Breakfast with The Family

Whom are we praying to again?

Whom are we praying to, again?

As I watch Obama’s speech at yesterday’s National Prayer Breakfast, I find that many of his words ring true, though not for the reasons he intended. The elephant in that room—and it was, quite literally, in that room—was The Family, the self-described “invisible” organization forced into visibility by KtB’s own Jeff Sharlet.

So when Obama admits that “something’s broken, that those of us in Washington are not serving the people as well as we should,” I completely agree. When he speaks of “division and distrust among our citizens,” I can understand why. When he insists, “neither side has a monopoly on truth,” I think of how The Family stands in tacit disagreement with that sentiment. And when he emphasizes the importance of “stepping out of our comfort zones,” I wonder why he couldn’t have stepped out of his own and refused to participate in the Family’s Breakfast.

It’s not like there weren’t alternatives. The National Prayer Hour founded in part to protest the Family, would have permitted me to hear Obama’s words as he meant them. It’s difficult to take him on face value when, writes Jeff, “the breakfast is regarded by The Family as merely a tool in a larger purpose: to recruit the powerful attendees into smaller, more frequent prayer meetings, where they can ‘meet Jesus man to man.’” The only thing holding Obama back is tradition—the event has taken place since 1953—but for a man dedicated to change, that’s no excuse at all.

Citizens for Responsibility and Ethics in Washington called for Obama to boycott the event in a letter detailing The Family’s activities, including their involvement in the proposed Ugandan anti-gay legislation that Obama spoke against on Thursday. David Bahati, the Ugandan politician who introduced that legislation, had his invitation rescinded in January, undoubtedly to deemphasize the inevitable controversy.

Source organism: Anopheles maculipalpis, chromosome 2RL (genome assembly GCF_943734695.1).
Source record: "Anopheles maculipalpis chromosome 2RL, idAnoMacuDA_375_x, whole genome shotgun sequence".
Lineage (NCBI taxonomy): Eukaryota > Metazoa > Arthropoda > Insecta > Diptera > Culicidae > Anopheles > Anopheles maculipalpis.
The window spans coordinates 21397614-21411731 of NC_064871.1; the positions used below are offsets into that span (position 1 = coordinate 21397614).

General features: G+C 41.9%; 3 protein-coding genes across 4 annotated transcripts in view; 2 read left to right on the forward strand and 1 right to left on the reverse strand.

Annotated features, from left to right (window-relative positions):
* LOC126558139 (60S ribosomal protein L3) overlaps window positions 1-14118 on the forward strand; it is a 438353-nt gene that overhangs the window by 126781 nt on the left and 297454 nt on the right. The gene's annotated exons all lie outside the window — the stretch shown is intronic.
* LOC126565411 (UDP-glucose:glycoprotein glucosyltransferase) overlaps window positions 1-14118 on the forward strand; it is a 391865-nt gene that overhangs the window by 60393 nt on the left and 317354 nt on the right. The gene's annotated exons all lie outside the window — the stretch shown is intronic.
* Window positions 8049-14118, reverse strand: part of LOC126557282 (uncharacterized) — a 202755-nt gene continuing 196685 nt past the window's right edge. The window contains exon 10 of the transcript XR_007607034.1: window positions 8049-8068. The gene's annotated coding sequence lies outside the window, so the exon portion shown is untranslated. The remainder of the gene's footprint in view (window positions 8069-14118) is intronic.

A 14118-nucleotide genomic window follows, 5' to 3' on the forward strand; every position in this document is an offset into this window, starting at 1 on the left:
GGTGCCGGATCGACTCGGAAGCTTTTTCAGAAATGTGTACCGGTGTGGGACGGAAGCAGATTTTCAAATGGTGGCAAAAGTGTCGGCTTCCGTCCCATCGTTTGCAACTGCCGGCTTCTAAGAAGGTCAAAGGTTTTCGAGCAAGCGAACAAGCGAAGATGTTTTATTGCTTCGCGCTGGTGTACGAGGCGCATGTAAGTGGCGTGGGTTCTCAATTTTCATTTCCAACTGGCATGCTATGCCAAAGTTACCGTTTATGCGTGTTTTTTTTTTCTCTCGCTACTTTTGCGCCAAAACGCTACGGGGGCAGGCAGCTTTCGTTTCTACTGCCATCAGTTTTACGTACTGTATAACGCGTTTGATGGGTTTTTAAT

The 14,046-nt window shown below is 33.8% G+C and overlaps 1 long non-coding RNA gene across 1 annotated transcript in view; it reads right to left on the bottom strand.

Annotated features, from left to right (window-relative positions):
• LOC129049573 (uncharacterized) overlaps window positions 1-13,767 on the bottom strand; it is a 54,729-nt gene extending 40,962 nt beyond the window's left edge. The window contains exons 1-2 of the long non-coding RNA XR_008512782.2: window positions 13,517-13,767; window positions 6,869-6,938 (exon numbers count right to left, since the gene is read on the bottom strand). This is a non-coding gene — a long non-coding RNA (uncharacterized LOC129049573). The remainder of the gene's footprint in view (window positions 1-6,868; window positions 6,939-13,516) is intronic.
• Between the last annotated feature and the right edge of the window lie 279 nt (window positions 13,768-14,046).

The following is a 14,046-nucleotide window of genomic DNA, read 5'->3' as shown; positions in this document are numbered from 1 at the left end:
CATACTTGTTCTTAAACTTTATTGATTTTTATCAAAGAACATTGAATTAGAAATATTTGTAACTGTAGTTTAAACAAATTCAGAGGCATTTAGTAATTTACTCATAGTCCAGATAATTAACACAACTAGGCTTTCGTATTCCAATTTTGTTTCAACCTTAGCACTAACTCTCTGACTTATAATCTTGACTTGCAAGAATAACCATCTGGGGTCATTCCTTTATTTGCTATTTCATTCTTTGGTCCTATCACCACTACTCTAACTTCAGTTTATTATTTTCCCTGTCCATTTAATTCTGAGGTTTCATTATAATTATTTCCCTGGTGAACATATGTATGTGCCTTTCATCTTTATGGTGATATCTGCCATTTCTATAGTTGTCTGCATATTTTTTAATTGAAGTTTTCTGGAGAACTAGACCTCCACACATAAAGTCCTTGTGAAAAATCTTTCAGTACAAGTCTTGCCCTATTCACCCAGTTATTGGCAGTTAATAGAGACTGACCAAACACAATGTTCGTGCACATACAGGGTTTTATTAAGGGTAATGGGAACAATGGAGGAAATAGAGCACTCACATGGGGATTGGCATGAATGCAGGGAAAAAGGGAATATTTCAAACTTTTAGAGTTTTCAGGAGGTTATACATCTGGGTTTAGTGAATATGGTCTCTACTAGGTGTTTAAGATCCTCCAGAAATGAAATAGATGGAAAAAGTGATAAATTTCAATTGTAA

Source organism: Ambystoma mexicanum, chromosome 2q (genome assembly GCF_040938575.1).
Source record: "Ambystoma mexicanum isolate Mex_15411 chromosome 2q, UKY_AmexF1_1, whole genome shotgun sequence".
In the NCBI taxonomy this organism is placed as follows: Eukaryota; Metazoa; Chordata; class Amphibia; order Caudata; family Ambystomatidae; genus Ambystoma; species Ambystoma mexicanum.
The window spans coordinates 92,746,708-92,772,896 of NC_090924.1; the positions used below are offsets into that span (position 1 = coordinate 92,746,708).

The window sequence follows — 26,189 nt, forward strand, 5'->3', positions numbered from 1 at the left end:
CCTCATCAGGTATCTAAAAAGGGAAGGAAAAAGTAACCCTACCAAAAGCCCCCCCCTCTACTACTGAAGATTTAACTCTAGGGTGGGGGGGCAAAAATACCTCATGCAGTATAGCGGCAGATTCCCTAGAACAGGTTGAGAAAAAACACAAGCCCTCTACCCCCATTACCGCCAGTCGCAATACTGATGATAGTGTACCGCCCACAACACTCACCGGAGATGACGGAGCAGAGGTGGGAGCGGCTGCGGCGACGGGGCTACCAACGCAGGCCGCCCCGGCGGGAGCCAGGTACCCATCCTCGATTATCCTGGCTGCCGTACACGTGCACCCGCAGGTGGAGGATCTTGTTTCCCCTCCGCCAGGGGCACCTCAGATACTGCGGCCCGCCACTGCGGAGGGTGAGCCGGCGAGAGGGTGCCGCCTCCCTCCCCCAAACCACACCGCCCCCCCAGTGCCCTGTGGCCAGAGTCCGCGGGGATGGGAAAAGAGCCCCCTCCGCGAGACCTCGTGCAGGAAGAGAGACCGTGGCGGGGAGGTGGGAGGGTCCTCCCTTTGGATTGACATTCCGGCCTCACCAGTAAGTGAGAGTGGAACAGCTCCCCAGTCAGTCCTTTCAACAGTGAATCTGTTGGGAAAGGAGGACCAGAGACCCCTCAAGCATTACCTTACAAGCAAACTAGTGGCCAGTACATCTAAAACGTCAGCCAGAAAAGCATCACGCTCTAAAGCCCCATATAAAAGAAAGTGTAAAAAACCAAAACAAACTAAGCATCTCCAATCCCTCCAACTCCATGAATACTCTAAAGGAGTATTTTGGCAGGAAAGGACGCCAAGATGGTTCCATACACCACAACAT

Jeff spoke with AlterNet about the Breakfast, in what amounts to the most thorough journalistic coverage that I’ve found. For those who haven’t read The Family, this provides a good introduction to why the Prayer Breakfast is so problematic.

Frank Schaeffer, former leader of the religious right and now full-fledged Buddha-killer, provides a scathing indictment of The Family, as well as of Obama for choosing to speak at the Breakfast. I found his perspective on The Family, founded upon his experiences in the religious right in the ‘70s, particularly compelling.

It is a relief that at least one major newspaper, The New York Times, emphasized The Family’s role in the Breakfast, as well as the extent of the protests to it.

It’s clear, then, that The Family is “invisible” no longer. So it should be surprising that many reports addressing the National Prayer Breakfast, and Obama’s comments there regarding the Ugandan legislation, either downplay or entirely omit mentions of The Family. Well, it isn’t really that surprising considering the media’s complicity with the ways of Washington.

Reuters’ article, entitled “U.S. President Barack Obama on Thursday denounced as ‘odious’ a proposed anti-gay law in Uganda that has drawn international condemnation,” makes no mention whatsoever of the group.

The Washington Post mentions The Family once, but only in relation to CREW’s call for a boycott.

It’s sad that this otherwise ridiculous blog post, “Leftists whine over Obama at National Prayer Breakfast,” has proven so prescient. In an unfortunately spot-on prediction of both Obama’s performance and this response to it, the author writes,

Surely the secular left see in President Obama one of their own. But he knows how it would look if he broke stride with precedent, especially at a time when the public is not exactly jumping for joy over his performance. Look for Obama to go and his base to whine.

God bless the whiners.

Garrett Baer is a graduate student in religious studies at the University of California, Santa Barbara.